He may not take centre stage on the blog too often, but Dax is a pretty important part of the family. Since getting him as a puppy 3.5 years ago, it’s hard to think of life without him. I’m the first to admit that ‘I’m not really an animal person’, but there’s something about his stupidly long sausagey body, ridiculously short legs and duster-like tail which makes me pleased that the missus bullied me into getting him. Just don’t tell her that.
Although dogs can be awesome, they’re not always a walk in the park – that’s pretty ironic considering it’s their favourite pastime. After speaking to a few people and doing our research, there were two ‘issues’ we had to be wary of with dachshunds. Firstly, their long backs are prone to injury which can result in pain, mobility problems and even paralysis. Secondly, they’re notorious for having teeth issues. As such, both of these common sausage dog problems can end up costing a lot – both emotionally and financially.
As with most things, prevention is better than cure. Where possible, we’ve done what we can to reduce the risk. So, for his back, it’s things like stopping him from jumping and ensuring he’s not too fat – although a messy, weaning toddler has made the latter a challenge! For his dog dental care, we frequently give him dental sticks and raw hides for him to chew on, plus try to brush his teeth as often as we remember.
Despite this attempted prevention, his dental hygiene is something we still worry about – and probably always will due to his sausage dog status. He’s not at the point of severe gum problems or tooth loss just yet, but he does have a few issues – namely bad breath and the build up of tartar.
In fact, just a few months ago, we chose to have his teeth professionally cleaned at the vets to get rid of this build up. This was great as it got on top of any issues and took them back to square one. However, sadly for him – and our wallet – this is probably something he’ll have to have done annually to keep his gnashers in good nick.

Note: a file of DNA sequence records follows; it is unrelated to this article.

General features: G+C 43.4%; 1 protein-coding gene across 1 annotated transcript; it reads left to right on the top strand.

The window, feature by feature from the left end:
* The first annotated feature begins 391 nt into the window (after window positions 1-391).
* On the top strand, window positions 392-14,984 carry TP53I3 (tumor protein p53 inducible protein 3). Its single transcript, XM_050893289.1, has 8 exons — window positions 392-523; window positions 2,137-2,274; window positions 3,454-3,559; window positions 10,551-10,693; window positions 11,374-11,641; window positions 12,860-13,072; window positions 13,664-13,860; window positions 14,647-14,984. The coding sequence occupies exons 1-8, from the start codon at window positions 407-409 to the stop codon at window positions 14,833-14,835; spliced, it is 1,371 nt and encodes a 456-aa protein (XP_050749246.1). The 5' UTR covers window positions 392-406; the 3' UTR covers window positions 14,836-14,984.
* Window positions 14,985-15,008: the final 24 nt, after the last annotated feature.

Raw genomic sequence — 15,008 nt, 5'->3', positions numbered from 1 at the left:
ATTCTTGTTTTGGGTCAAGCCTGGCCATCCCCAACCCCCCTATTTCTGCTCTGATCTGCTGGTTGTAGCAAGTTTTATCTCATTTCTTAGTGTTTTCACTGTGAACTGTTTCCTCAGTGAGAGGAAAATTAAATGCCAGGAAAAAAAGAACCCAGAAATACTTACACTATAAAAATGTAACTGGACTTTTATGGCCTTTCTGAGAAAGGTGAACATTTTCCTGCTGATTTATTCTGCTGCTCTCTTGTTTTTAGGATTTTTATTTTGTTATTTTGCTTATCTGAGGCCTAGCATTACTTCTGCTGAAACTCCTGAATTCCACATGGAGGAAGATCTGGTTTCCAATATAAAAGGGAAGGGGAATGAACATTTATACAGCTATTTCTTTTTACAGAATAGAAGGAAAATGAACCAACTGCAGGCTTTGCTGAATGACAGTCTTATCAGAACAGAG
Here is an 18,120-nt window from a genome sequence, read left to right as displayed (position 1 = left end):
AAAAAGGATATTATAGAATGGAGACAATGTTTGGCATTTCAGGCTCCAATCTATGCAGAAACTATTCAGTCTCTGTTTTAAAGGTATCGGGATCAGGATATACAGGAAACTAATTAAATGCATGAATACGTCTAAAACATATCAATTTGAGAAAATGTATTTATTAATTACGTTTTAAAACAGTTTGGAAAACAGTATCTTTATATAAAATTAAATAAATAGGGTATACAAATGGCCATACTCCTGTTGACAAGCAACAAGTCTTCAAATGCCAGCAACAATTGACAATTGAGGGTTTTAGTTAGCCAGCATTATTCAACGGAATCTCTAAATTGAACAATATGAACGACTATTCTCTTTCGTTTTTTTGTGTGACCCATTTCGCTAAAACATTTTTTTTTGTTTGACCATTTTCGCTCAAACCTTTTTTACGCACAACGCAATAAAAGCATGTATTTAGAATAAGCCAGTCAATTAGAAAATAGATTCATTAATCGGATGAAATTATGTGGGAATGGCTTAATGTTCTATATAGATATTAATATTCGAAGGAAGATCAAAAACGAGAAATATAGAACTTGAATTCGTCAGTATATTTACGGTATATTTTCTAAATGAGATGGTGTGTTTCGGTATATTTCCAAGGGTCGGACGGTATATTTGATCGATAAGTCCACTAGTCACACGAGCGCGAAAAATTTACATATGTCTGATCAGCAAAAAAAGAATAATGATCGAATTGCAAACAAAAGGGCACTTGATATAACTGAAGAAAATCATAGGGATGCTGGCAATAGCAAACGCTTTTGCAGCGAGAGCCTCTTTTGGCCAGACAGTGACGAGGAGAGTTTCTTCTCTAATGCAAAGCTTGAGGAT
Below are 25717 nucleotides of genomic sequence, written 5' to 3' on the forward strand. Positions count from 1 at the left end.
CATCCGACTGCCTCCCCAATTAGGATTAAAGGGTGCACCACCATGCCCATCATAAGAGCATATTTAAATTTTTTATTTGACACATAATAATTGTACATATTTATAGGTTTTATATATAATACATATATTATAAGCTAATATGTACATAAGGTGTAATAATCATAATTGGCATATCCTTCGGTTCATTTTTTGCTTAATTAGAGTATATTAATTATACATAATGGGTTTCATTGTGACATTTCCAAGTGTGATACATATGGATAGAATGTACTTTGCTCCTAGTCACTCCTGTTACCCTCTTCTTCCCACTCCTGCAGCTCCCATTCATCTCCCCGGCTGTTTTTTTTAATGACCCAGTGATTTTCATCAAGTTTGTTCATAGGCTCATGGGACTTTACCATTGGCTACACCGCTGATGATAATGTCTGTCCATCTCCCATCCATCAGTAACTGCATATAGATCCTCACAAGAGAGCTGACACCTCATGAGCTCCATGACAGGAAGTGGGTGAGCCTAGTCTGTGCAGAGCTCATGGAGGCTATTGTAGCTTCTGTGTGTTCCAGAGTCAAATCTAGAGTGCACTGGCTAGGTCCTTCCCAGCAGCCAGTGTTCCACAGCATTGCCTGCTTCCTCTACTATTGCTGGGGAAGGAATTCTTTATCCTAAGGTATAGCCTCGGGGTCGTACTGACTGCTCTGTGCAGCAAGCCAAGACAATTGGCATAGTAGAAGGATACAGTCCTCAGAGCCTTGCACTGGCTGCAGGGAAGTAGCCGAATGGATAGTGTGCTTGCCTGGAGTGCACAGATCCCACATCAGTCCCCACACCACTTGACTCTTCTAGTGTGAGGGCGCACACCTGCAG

Since having this professional clean done, we’ve made a concerted effort to stay on top of his oral care. This has mainly involved two things. Firstly, we’ve been brushing his teeth more often. We’re not quite at the point of daily brushing (that’s the goal!), but we’re certainly doing it more than before. Like with most things, it’s about getting into the habit, so we’re trying to build it into the evening routine – often when he’s comfortably snuggled in-between us on the sofa.
We started brushing his teeth when he was a puppy so that he got used to it – what’s that saying about old dogs and new tricks?! Although it’s not his favourite thing in the world, he doesn’t mind it too much. He’s a very placid dog, so he just gives in for the two minutes it takes to lift his lip (do dogs have lips?!) and give his teeth and gums a quick brush. It goes without saying, but obviously we use a proper doggy toothbrush and toothpaste – an electric toothbrush with mint toothpaste probably isn’t wise!
Secondly, we’ve been giving him a daily dental stick. He’s always had these, but they’ve been more ad hoc in nature than they are now. As we have to be conscious of his weight, we’ve tended to view them as a treat, rather than an important part of his oral care. However, by reducing his kibble slightly at mealtimes, we can give him a dental stick without making him too fat. This gives him something to chomp on as a means to cleaning his teeth.
When it comes to dental stick, we’ve tried a lot of different brands. Dax is happy to eat anything, so he’s not particularly ‘brand loyal’. However, for us, we tend to buy Pedigree Dentastix – mainly because they’re scientifically proven to help reduce tartar build-up by 80%. In addition, they’re low in fat, have no added sugar and are free from artificial colours / flavourings – if we try to avoid things like this in our diets, it makes sense to do the same with him. As you’d expect from a dog who’s ruled by his belly, Dax usually wolfs down his daily Dentastix in minutes.
So that’s how we try to keep on top of Dax’s oral care. We still have more to do in order to ensure his teeth are the best they can be – namely brushing more often – but we’ve definitely stepped up our dental game. Ferne and Rory from My Pet And Me would be very proud!
How do you ensure your pet has good dental hygiene? Do you brush their teeth or give them regular dental sticks? Let me know below!
N.B. This is a commissioned post in collaboration with Pedigree, but all thoughts are my own. For additional dental care information you can read the following Pedigree Reviews article for tips and advice.